Connie Chastain Is Right

I bet you never thought you would see that post heading.

Over at her little blog, which Connie has rendered as “Backsass” and “Backass” (the second rendering coming in her frequent visits to the comments section of various articles last week), she has a practice of writing lengthy, long-winded posts about people she does not like, and, as you might imagine, I’m a special target. Some people who have discovered her blog have circulated it widely to those people who want a better understanding of the person who manages the blog of the Virginia Flaggers, and, to channel Kevin Levin, I couldn’t be more pleased at the response. Sometimes you have to see something to believe it.

Most recently Connie has taken exception to how some people in the comments section in an online article at Richmond’s Style Weekly have characterized southerners. Not satisfied with that, she rants: “A Challenge for Brooks Simpson.  Defend these vacuous, history-deficient, hate-filled comments from Flagger opponents posted to Style Weekly.”

I won’t. I think they are wrong-headed, and for a very good reason: a good number of them mistake the Virginia Flaggers and their supporters for representative southerners. Nothing could be further from the truth … and many southerners will second that observation.

The present burden of southern history and heritage happens to be the Virginia Flaggers and their supporters. Most southerners know that flying the very flag embraced not only by the KKK in recent memory but also by forces of white supremacy, racism, segregation, and massive resistance in the 1950s and 1960s sends a message of hate as well as heritage, and in some cases that heritage is one of hate. The South I know today is much more tolerant than the South I entered in 1975 in my first year at the University of Virginia, when the university president defended his membership in a whites-only private club and the house of the Afro-American dean came under attack. I know that the South is a diverse region (Virginia, Tennessee, and South Carolina are very different), and, as someone who has family that is southern (including Texas and Louisiana), that education continues.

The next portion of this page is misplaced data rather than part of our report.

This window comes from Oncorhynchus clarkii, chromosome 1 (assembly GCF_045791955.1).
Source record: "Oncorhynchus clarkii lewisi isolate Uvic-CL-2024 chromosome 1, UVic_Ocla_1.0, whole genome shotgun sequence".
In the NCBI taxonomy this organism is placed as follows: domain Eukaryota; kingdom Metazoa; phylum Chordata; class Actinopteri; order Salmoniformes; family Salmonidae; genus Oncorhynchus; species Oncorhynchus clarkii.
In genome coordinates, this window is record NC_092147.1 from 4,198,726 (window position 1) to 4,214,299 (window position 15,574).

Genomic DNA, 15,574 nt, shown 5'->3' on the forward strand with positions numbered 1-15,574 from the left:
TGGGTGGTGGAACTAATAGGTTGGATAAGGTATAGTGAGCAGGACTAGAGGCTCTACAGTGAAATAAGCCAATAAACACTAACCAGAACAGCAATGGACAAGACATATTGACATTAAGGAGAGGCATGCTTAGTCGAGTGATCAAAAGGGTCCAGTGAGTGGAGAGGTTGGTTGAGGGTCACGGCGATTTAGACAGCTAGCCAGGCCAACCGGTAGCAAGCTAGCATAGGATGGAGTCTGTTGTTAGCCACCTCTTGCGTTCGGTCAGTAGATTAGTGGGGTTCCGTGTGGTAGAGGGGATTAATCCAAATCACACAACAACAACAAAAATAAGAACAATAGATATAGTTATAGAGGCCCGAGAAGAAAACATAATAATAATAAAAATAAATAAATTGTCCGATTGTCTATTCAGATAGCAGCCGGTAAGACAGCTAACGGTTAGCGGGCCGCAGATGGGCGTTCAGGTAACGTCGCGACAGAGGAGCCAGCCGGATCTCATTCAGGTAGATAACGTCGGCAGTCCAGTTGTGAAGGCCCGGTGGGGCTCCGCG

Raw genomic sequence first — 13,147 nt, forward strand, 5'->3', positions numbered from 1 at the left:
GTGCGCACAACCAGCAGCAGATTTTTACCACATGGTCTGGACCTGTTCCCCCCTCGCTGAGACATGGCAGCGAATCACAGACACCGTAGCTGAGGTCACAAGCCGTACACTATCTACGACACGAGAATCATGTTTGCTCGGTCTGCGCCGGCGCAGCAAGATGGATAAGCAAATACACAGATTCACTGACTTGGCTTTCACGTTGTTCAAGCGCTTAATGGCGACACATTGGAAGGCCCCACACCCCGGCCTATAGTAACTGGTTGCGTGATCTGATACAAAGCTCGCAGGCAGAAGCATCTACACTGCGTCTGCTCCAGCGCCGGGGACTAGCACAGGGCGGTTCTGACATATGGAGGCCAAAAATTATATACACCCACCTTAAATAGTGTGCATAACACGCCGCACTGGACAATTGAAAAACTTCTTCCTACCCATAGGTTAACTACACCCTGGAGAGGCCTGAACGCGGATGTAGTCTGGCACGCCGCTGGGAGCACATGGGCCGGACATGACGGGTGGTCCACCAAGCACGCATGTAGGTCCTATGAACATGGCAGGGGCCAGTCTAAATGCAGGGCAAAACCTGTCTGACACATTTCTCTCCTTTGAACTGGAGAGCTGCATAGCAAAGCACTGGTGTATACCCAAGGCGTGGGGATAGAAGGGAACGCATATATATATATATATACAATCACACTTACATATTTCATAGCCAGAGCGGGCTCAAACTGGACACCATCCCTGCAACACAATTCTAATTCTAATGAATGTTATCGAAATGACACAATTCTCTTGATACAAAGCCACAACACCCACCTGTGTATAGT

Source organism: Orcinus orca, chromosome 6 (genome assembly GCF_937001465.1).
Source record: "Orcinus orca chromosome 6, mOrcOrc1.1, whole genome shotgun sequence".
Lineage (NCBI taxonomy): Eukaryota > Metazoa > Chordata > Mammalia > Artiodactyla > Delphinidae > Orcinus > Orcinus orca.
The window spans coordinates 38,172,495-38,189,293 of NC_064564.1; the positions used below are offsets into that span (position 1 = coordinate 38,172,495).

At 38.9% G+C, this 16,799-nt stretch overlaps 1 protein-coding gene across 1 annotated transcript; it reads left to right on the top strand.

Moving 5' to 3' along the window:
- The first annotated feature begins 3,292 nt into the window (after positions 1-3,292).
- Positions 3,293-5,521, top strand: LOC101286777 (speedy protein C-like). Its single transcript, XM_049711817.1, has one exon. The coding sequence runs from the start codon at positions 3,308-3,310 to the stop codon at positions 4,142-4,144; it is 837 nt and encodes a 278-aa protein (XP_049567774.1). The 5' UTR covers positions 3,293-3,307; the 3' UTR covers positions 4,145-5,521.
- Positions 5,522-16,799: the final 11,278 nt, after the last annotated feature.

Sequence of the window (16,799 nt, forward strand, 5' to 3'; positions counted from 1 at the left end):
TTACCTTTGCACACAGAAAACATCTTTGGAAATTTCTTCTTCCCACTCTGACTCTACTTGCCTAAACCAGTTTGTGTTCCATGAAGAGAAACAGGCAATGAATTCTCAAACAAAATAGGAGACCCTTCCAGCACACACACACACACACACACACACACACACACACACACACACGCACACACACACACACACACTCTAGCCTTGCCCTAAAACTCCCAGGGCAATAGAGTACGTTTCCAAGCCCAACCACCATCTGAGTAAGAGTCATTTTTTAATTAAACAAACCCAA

It is one of the sad aspects of the Virginia Flaggers’ project to fly a Confederate navy jack along 1-95 south of Richmond that it attempts to define the South (and Richmond in particular) by an event that lasted four years out of the centuries of the rich history of the region and the Old Dominion. It’s a banner that explicitly excludes the enslaved African Americans who welcomed the entry of Old Glory into Richmond on April 3, 1865, and cheered as the national colors were placed atop the state capital. As a native Richmonder recently told me, the Flagger proposal is nothing more than a middle finger thrust at the rest of the world.

Many Richmonders oppose the Flaggers’ project, even as they concede the right of the Flaggers to do as they wish. The opponents clearly outnumber the supporters. Flaggers claim that this is a move of people from out of state, but then Flaggers welcome support from non-Virginians such as Florida’s Chastain and the pride of Chester, South Carolina, Carl Roden (the romance writer wing of the movement). Some Flaggers and their supporters say that if people in Richmond don’t like the flag, they should move, which suggests that they really aren’t anxious to welcome people to Virginia, and that they aren’t tolerant of free speech for anyone but themselves. Much like their intellectual ancestors, the proponents of the Gag Rule barring the reception of antislavery petitions by Congress in the 1830s and 1840s, Flaggers want to silence discussion and bar dissent, signs of their own uncertain commitment to democratic values.

Folks, the Flaggers and their supporters aren’t representative of southerners or southern values. They represent a thread of thought and sentiment that was once the fabric of a slaveowning society grounded upon white supremacy that subdued opposition through terrorism and violence. That fabric is no more, and flying a piece of that fabric won’t change that fact. Don’t blame southerners, white and black, native and recent arrivals, for the actions of the Flaggers and their supporters. Don’t mistake their views for the views of all southerners. After all, Virginia is for lovers … not haters.

Note: Chastain declares: “If you want to know the truth about a person, do you really think you’ll get it from someone at enmity with them? Nobody with common sense would do that. Only those wishing to have their prejudices confirmed.” Read her postings at Back[s]ass with that in mind.

6 thoughts on “Connie Chastain Is Right

  1. Betty Giragosian August 24, 2013 / 11:16 am

    Thank you, Brooks.

  2. Michael Confoy August 24, 2013 / 9:22 pm

    Do they ever ask themselves what Virginians such as Thomas Jefferson, George Washington and James Madison think of their nonsense? Or Mosby?

    • Betty Giragosian August 25, 2013 / 5:23 am

      I doubt it.

  3. TF Smith August 25, 2013 / 9:44 am

    Her success rate is 50 percent of a stopped clock.

  4. Flamethrower September 10, 2013 / 1:30 pm

    Chastain declares: “If you want to know the truth about a person, do you really think you’ll get it from someone at enmity with them? Nobody with common sense would do that. Only those wishing to have their prejudices confirmed.”

    Actually, through my whole life experience, those who hate you often love to pound on and on, on the real truths of one’s greatest weaknesses. Sometime it does have a few lies sprinkled in. Democrats and Republicans always [i]must[/i] dig up some claims based on established facts because if both camps told only lies all the time they’d quickly fade out of the national discourse.

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